Reading Guide to: Honneth, A (1985) 'An Aversion Against the Universal: A Commentary on Lyotard's Post-modern Condition', in Theory Culture and Society, Vol. 2, No. 3: 147 - 56
A number of 'diffuse layers of consciousness', together with some academic themes have coalesced into 'pseudo - concrete formulae', focused in terms like post-modernism (147). This term has been generalised away from its origin in architecture. Currently, it is used by a number of odd 'coalitions' in Social Sciences, principally those based on French post-structuralism. These coalitions share a tendency to criticise modern rationalism and also to reject Levi-Strauss - type structuralism. Lyotard is the main exponent of this conjunction: he has concretised what had always been 'pure possibilities' in post-structuralism -- what had been philosophical deconstruction now appears as 'a phenomenon of actual history' (148).
Lyotard himself followed the familiar path from phenomenological marxism into Nietzsche. He has come to criticise not capitalism any longer, but logo-centrism. He poses to this tendency 'unconstrained speech or the power of erotic desire' (148). He has grounded this work on Wittgenstein, though, permitting links to Anglo-Saxon and German traditions, especially the work of Habermas and Luhmann. Thus did the concept of post modernism enter 'into the social sciences' (148).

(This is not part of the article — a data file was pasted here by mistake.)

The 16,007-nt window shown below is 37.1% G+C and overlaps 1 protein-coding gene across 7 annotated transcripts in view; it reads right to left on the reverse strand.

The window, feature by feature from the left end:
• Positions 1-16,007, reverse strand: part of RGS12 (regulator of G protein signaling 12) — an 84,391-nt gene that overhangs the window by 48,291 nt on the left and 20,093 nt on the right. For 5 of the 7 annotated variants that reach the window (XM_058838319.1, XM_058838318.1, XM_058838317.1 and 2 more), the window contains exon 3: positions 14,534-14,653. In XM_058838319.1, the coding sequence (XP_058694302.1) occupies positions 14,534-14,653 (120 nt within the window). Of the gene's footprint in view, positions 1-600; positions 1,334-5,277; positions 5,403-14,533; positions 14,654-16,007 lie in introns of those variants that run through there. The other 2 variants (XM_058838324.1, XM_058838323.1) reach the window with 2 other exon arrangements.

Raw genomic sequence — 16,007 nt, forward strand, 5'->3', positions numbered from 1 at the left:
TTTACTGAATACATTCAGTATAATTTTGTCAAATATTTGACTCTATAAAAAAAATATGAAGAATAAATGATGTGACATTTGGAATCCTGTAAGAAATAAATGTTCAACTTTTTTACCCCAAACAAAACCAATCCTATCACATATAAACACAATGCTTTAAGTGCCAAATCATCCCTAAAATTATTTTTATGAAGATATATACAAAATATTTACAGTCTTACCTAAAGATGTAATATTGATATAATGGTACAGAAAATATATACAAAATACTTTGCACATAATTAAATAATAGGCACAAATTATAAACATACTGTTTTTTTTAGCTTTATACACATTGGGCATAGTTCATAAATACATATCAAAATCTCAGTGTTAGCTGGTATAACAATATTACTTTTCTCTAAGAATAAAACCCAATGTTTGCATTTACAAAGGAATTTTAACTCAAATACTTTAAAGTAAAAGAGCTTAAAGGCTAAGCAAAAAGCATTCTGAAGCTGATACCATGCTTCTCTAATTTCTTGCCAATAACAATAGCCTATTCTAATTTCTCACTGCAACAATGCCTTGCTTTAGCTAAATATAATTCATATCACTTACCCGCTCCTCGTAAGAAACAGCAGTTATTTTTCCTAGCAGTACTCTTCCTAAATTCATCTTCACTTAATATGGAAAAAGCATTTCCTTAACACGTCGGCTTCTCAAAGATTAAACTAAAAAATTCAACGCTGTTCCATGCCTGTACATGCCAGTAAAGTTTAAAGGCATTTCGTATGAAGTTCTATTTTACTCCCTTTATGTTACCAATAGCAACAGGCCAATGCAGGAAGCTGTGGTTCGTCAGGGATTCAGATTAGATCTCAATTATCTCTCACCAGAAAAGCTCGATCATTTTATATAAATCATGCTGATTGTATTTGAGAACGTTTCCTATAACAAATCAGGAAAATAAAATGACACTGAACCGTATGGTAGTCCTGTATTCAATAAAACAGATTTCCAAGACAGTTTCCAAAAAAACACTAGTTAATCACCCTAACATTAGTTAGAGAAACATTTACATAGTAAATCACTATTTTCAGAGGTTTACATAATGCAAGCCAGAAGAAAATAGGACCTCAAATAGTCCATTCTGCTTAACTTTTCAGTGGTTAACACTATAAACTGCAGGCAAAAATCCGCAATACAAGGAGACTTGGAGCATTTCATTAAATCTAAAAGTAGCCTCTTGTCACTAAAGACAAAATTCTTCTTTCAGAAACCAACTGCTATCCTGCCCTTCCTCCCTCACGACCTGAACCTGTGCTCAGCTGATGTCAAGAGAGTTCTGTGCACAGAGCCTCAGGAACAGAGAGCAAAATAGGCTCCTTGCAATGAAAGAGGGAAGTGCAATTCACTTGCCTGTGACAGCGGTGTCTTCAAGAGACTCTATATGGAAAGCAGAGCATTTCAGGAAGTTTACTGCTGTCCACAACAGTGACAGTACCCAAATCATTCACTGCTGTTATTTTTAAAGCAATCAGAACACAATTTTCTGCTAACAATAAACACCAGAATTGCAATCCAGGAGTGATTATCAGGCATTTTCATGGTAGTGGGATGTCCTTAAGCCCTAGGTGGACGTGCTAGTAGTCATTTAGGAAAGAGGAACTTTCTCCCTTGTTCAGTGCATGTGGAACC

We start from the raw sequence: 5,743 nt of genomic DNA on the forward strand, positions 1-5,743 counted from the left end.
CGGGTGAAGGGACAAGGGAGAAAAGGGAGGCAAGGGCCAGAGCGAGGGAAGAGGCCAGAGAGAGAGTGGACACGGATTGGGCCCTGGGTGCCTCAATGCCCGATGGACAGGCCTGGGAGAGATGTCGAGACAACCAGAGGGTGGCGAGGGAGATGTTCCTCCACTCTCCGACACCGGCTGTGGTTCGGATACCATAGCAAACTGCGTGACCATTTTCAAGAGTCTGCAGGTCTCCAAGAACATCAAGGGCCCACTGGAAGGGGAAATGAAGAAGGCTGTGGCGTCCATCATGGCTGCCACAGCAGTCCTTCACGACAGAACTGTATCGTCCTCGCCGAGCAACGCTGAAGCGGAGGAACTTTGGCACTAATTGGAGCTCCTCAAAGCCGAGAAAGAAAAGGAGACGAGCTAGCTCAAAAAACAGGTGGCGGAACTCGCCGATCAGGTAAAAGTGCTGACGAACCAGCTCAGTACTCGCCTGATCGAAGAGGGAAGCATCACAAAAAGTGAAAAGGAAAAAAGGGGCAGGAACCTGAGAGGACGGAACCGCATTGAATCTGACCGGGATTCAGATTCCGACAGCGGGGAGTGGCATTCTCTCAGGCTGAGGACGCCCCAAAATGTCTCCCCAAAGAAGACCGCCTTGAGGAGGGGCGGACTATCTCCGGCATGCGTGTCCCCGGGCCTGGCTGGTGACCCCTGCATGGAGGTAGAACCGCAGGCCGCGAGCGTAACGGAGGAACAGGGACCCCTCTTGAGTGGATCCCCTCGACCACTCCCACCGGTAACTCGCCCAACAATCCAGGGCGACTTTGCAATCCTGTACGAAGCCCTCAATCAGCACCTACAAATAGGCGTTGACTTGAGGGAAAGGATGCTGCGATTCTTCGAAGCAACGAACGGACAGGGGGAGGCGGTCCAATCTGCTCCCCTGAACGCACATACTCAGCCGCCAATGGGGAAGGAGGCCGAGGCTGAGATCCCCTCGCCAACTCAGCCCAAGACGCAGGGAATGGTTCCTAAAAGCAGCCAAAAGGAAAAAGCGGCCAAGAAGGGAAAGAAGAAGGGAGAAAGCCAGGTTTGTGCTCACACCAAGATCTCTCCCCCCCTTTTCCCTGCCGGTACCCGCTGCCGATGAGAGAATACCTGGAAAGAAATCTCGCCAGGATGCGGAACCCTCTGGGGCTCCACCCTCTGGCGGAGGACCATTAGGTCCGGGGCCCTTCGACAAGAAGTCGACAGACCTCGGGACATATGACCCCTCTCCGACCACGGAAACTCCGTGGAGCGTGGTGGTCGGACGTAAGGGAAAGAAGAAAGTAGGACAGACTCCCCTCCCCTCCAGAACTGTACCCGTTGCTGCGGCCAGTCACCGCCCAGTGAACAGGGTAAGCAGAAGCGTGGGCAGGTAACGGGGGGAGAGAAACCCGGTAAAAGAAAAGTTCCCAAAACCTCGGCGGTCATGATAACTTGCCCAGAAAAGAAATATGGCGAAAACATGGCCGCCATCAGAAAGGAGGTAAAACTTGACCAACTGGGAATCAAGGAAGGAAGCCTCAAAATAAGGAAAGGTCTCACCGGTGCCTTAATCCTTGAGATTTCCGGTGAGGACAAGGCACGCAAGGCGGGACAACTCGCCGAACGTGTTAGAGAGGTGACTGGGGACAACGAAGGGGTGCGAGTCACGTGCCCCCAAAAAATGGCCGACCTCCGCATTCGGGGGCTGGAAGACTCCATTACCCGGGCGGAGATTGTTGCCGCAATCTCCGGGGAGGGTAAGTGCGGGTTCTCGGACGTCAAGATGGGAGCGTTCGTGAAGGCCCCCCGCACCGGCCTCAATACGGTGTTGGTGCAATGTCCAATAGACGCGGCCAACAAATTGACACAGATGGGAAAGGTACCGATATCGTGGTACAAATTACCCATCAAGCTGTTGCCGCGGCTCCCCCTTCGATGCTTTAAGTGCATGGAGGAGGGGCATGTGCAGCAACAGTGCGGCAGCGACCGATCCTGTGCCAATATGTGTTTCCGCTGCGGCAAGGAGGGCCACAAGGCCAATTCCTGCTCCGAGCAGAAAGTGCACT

However, the term lost the roots of its meaning, especially with the loss of something that strongly contrasts with it, as the original architectural use had possessed. One obvious way to remedy this is to provide a time-frame, attempting the difficult task of operationalising the various notions of modernity [finding actual sociological examples, assessing the various social trends and so on]. Post-structuralism had rejected this approach, however, and had attempted to apply philosophical categories immediately, seeing social practices as some objectification of an underlying principle of rationality. This is the same tactic as in Dialectic of Enlightenment [rather ironically]. The characteristic features of modernity were sketched on the basis of 'thought anchored in the principle of subjectivity' (149).